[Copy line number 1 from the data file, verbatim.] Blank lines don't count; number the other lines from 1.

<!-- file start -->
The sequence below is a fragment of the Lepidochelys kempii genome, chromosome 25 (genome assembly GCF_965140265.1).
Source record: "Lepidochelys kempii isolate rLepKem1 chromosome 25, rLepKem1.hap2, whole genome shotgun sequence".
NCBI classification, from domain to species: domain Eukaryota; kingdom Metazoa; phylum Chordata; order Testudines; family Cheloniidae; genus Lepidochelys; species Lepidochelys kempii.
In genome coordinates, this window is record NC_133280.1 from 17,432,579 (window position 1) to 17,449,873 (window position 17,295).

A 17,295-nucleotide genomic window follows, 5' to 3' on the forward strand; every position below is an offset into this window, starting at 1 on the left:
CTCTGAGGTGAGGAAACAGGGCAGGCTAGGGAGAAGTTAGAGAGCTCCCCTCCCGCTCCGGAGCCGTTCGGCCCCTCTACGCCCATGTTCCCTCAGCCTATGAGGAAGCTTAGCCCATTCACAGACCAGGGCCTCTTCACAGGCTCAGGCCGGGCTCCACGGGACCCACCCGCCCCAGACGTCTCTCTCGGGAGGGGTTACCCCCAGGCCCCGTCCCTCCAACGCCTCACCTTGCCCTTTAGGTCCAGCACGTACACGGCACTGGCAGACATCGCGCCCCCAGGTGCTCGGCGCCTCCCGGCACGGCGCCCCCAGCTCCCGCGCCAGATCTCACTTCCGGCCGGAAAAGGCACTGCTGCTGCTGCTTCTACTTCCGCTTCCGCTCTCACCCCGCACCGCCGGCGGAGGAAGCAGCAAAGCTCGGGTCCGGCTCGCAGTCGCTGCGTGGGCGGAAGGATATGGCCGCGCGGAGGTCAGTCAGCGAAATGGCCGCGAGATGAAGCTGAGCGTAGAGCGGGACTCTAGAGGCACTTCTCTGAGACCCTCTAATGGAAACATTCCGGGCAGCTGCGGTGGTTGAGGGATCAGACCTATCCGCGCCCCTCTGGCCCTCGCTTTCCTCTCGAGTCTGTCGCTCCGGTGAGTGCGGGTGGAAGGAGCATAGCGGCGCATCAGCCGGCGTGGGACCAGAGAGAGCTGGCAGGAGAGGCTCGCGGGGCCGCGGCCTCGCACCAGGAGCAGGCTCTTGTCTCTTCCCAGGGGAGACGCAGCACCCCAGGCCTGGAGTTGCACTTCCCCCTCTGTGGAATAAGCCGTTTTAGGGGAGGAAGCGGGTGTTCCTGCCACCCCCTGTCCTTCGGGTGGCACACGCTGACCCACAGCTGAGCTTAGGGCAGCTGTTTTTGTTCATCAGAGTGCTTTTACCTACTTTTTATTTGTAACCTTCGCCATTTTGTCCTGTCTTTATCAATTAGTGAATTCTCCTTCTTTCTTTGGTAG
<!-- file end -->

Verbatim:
The sequence below is a fragment of the Lepidochelys kempii genome, chromosome 25 (genome assembly GCF_965140265.1).